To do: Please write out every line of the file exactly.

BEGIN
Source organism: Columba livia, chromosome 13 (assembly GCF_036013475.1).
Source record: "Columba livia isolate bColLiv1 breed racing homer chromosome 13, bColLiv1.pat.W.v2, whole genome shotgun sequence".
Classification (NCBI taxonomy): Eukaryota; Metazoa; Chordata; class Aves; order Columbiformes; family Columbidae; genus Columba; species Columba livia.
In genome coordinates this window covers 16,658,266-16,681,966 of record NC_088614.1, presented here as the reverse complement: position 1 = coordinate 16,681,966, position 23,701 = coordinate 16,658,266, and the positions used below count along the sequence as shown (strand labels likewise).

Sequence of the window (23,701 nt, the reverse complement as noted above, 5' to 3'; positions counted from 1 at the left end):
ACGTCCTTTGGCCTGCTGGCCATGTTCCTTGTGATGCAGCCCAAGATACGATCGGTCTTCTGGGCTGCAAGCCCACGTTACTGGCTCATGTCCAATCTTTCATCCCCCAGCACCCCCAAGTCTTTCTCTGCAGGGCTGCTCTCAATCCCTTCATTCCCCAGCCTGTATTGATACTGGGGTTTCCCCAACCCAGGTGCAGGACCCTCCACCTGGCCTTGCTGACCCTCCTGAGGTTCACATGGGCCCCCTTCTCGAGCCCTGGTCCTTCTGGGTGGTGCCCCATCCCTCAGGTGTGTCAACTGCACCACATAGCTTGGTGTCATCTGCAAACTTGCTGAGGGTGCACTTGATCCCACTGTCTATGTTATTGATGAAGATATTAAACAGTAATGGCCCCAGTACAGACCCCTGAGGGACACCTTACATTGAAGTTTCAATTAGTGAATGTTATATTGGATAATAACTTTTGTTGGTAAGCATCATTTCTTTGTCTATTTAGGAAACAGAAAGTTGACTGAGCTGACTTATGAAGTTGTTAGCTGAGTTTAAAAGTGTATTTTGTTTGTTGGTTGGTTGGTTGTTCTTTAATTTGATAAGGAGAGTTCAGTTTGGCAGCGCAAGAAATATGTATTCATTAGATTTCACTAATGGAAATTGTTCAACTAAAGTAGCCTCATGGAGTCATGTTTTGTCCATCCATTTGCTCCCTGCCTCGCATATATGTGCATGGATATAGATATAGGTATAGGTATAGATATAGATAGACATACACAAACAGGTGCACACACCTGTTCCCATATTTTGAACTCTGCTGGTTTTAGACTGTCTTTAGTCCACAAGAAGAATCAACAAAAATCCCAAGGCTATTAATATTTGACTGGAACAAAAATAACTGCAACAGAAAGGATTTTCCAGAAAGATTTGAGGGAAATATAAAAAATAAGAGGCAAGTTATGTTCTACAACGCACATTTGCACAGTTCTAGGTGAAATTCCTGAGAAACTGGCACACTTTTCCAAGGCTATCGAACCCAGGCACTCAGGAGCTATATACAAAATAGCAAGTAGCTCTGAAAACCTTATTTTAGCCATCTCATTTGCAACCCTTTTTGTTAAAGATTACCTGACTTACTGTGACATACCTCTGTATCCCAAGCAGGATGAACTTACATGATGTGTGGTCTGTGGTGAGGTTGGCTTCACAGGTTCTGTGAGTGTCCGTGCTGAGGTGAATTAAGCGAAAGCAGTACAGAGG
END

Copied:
Source organism: Columba livia, chromosome 13 (assembly GCF_036013475.1).
Source record: "Columba livia isolate bColLiv1 breed racing homer chromosome 13, bColLiv1.pat.W.v2, whole genome shotgun sequence".
Classification (NCBI taxonomy): Eukaryota; Metazoa; Chordata; class Aves; order Columbiformes; family Columbidae; genus Columba; species Columba livia.
In genome coordinates this window covers 16,658,266-16,681,966 of record NC_088614.1, presented here as the reverse complement: position 1 = coordinate 16,681,966, position 23,701 = coordinate 16,658,266, and the positions used below count along the sequence as shown (strand labels likewise).

Sequence of the window (23,701 nt, the reverse complement as noted above, 5' to 3'; positions counted from 1 at the left end):
ACGTCCTTTGGCCTGCTGGCCATGTTCCTTGTGATGCAGCCCAAGATACGATCGGTCTTCTGGGCTGCAAGCCCACGTTACTGGCTCATGTCCAATCTTTCATCCCCCAGCACCCCCAAGTCTTTCTCTGCAGGGCTGCTCTCAATCCCTTCATTCCCCAGCCTGTATTGATACTGGGGTTTCCCCAACCCAGGTGCAGGACCCTCCACCTGGCCTTGCTGACCCTCCTGAGGTTCACATGGGCCCCCTTCTCGAGCCCTGGTCCTTCTGGGTGGTGCCCCATCCCTCAGGTGTGTCAACTGCACCACATAGCTTGGTGTCATCTGCAAACTTGCTGAGGGTGCACTTGATCCCACTGTCTATGTTATTGATGAAGATATTAAACAGTAATGGCCCCAGTACAGACCCCTGAGGGACACCTTACATTGAAGTTTCAATTAGTGAATGTTATATTGGATAATAACTTTTGTTGGTAAGCATCATTTCTTTGTCTATTTAGGAAACAGAAAGTTGACTGAGCTGACTTATGAAGTTGTTAGCTGAGTTTAAAAGTGTATTTTGTTTGTTGGTTGGTTGGTTGTTCTTTAATTTGATAAGGAGAGTTCAGTTTGGCAGCGCAAGAAATATGTATTCATTAGATTTCACTAATGGAAATTGTTCAACTAAAGTAGCCTCATGGAGTCATGTTTTGTCCATCCATTTGCTCCCTGCCTCGCATATATGTGCATGGATATAGATATAGGTATAGGTATAGATATAGATAGACATACACAAACAGGTGCACACACCTGTTCCCATATTTTGAACTCTGCTGGTTTTAGACTGTCTTTAGTCCACAAGAAGAATCAACAAAAATCCCAAGGCTATTAATATTTGACTGGAACAAAAATAACTGCAACAGAAAGGATTTTCCAGAAAGATTTGAGGGAAATATAAAAAATAAGAGGCAAGTTATGTTCTACAACGCACATTTGCACAGTTCTAGGTGAAATTCCTGAGAAACTGGCACACTTTTCCAAGGCTATCGAACCCAGGCACTCAGGAGCTATATACAAAATAGCAAGTAGCTCTGAAAACCTTATTTTAGCCATCTCATTTGCAACCCTTTTTGTTAAAGATTACCTGACTTACTGTGACATACCTCTGTATCCCAAGCAGGATGAACTTACATGATGTGTGGTCTGTGGTGAGGTTGGCTTCACAGGTTCTGTGAGTGTCCGTGCTGAGGTGAATTAAGCGAAAGCAGTACAGAGG